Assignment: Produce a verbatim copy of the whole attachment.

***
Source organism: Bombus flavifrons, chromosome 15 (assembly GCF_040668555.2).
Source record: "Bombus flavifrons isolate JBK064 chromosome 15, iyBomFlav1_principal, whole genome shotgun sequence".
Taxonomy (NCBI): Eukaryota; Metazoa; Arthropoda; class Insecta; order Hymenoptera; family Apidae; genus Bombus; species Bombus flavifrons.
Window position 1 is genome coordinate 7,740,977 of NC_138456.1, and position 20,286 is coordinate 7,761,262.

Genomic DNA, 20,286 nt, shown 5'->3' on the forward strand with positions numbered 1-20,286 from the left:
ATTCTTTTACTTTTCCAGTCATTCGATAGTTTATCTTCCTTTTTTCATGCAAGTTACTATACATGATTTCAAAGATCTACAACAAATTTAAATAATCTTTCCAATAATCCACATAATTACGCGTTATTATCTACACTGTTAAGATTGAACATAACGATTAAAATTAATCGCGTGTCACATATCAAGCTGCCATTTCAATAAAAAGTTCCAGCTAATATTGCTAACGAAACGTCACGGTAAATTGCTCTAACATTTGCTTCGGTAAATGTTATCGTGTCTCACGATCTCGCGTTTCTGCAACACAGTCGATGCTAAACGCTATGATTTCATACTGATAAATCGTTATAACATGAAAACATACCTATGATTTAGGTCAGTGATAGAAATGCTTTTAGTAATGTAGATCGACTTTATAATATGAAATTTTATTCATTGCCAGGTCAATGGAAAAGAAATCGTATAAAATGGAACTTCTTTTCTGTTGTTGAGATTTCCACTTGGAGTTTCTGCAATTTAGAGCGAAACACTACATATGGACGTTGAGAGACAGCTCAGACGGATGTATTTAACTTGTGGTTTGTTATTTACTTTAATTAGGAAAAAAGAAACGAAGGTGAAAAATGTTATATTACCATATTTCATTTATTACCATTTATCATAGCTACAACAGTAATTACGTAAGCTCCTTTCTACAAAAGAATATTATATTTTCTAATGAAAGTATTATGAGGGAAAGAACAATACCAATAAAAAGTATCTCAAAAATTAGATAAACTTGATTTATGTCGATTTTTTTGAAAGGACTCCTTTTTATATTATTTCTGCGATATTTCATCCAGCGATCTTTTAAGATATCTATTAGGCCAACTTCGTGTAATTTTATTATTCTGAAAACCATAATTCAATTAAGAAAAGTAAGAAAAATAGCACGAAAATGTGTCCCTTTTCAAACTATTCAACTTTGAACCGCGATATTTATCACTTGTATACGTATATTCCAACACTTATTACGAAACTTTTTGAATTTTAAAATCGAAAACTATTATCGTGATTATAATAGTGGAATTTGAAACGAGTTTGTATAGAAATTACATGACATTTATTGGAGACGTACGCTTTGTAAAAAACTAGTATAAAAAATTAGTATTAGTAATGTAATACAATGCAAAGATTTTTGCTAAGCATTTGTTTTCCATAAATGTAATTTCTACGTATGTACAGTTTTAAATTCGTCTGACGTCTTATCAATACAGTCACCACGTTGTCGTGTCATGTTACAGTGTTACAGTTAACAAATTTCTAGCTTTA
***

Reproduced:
Source organism: Bombus flavifrons, chromosome 15 (assembly GCF_040668555.2).
Source record: "Bombus flavifrons isolate JBK064 chromosome 15, iyBomFlav1_principal, whole genome shotgun sequence".
Taxonomy (NCBI): Eukaryota; Metazoa; Arthropoda; class Insecta; order Hymenoptera; family Apidae; genus Bombus; species Bombus flavifrons.
Window position 1 is genome coordinate 7,740,977 of NC_138456.1, and position 20,286 is coordinate 7,761,262.

Genomic DNA, 20,286 nt, shown 5'->3' on the forward strand with positions numbered 1-20,286 from the left:
ATTCTTTTACTTTTCCAGTCATTCGATAGTTTATCTTCCTTTTTTCATGCAAGTTACTATACATGATTTCAAAGATCTACAACAAATTTAAATAATCTTTCCAATAATCCACATAATTACGCGTTATTATCTACACTGTTAAGATTGAACATAACGATTAAAATTAATCGCGTGTCACATATCAAGCTGCCATTTCAATAAAAAGTTCCAGCTAATATTGCTAACGAAACGTCACGGTAAATTGCTCTAACATTTGCTTCGGTAAATGTTATCGTGTCTCACGATCTCGCGTTTCTGCAACACAGTCGATGCTAAACGCTATGATTTCATACTGATAAATCGTTATAACATGAAAACATACCTATGATTTAGGTCAGTGATAGAAATGCTTTTAGTAATGTAGATCGACTTTATAATATGAAATTTTATTCATTGCCAGGTCAATGGAAAAGAAATCGTATAAAATGGAACTTCTTTTCTGTTGTTGAGATTTCCACTTGGAGTTTCTGCAATTTAGAGCGAAACACTACATATGGACGTTGAGAGACAGCTCAGACGGATGTATTTAACTTGTGGTTTGTTATTTACTTTAATTAGGAAAAAAGAAACGAAGGTGAAAAATGTTATATTACCATATTTCATTTATTACCATTTATCATAGCTACAACAGTAATTACGTAAGCTCCTTTCTACAAAAGAATATTATATTTTCTAATGAAAGTATTATGAGGGAAAGAACAATACCAATAAAAAGTATCTCAAAAATTAGATAAACTTGATTTATGTCGATTTTTTTGAAAGGACTCCTTTTTATATTATTTCTGCGATATTTCATCCAGCGATCTTTTAAGATATCTATTAGGCCAACTTCGTGTAATTTTATTATTCTGAAAACCATAATTCAATTAAGAAAAGTAAGAAAAATAGCACGAAAATGTGTCCCTTTTCAAACTATTCAACTTTGAACCGCGATATTTATCACTTGTATACGTATATTCCAACACTTATTACGAAACTTTTTGAATTTTAAAATCGAAAACTATTATCGTGATTATAATAGTGGAATTTGAAACGAGTTTGTATAGAAATTACATGACATTTATTGGAGACGTACGCTTTGTAAAAAACTAGTATAAAAAATTAGTATTAGTAATGTAATACAATGCAAAGATTTTTGCTAAGCATTTGTTTTCCATAAATGTAATTTCTACGTATGTACAGTTTTAAATTCGTCTGACGTCTTATCAATACAGTCACCACGTTGTCGTGTCATGTTACAGTGTTACAGTTAACAAATTTCTAGCTTTA